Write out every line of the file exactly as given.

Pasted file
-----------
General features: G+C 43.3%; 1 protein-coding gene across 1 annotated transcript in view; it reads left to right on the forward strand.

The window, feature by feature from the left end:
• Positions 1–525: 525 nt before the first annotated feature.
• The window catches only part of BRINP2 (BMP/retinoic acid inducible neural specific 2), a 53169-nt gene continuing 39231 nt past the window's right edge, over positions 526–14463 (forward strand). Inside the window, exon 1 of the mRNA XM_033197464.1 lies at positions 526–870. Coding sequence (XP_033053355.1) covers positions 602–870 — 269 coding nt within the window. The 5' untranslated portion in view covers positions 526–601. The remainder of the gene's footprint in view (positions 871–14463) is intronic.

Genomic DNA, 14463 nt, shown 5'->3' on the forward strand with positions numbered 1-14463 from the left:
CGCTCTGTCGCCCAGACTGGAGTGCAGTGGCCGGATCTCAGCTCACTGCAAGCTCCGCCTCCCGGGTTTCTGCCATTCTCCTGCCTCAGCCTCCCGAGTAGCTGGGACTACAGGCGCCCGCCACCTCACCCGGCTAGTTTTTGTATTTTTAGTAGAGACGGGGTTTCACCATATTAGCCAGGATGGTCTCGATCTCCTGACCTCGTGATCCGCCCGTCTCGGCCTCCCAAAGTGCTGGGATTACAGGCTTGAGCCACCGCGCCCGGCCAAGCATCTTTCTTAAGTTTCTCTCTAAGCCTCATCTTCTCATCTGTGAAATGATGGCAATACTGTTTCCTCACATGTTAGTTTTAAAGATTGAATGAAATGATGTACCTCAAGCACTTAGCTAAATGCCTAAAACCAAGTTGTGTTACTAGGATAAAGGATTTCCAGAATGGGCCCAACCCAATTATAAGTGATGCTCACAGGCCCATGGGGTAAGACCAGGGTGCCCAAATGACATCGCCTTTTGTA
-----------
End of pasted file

General features: G+C 43.3%; 1 protein-coding gene across 1 annotated transcript in view; it reads left to right on the forward strand.

The window, feature by feature from the left end:
• Positions 1–525: 525 nt before the first annotated feature.
• The window catches only part of BRINP2 (BMP/retinoic acid inducible neural specific 2), a 53169-nt gene continuing 39231 nt past the window's right edge, over positions 526–14463 (forward strand). Inside the window, exon 1 of the mRNA XM_033197464.1 lies at positions 526–870. Coding sequence (XP_033053355.1) covers positions 602–870 — 269 coding nt within the window. The 5' untranslated portion in view covers positions 526–601. The remainder of the gene's footprint in view (positions 871–14463) is intronic.

Genomic DNA, 14463 nt, shown 5'->3' on the forward strand with positions numbered 1-14463 from the left:
CGCTCTGTCGCCCAGACTGGAGTGCAGTGGCCGGATCTCAGCTCACTGCAAGCTCCGCCTCCCGGGTTTCTGCCATTCTCCTGCCTCAGCCTCCCGAGTAGCTGGGACTACAGGCGCCCGCCACCTCACCCGGCTAGTTTTTGTATTTTTAGTAGAGACGGGGTTTCACCATATTAGCCAGGATGGTCTCGATCTCCTGACCTCGTGATCCGCCCGTCTCGGCCTCCCAAAGTGCTGGGATTACAGGCTTGAGCCACCGCGCCCGGCCAAGCATCTTTCTTAAGTTTCTCTCTAAGCCTCATCTTCTCATCTGTGAAATGATGGCAATACTGTTTCCTCACATGTTAGTTTTAAAGATTGAATGAAATGATGTACCTCAAGCACTTAGCTAAATGCCTAAAACCAAGTTGTGTTACTAGGATAAAGGATTTCCAGAATGGGCCCAACCCAATTATAAGTGATGCTCACAGGCCCATGGGGTAAGACCAGGGTGCCCAAATGACATCGCCTTTTGTA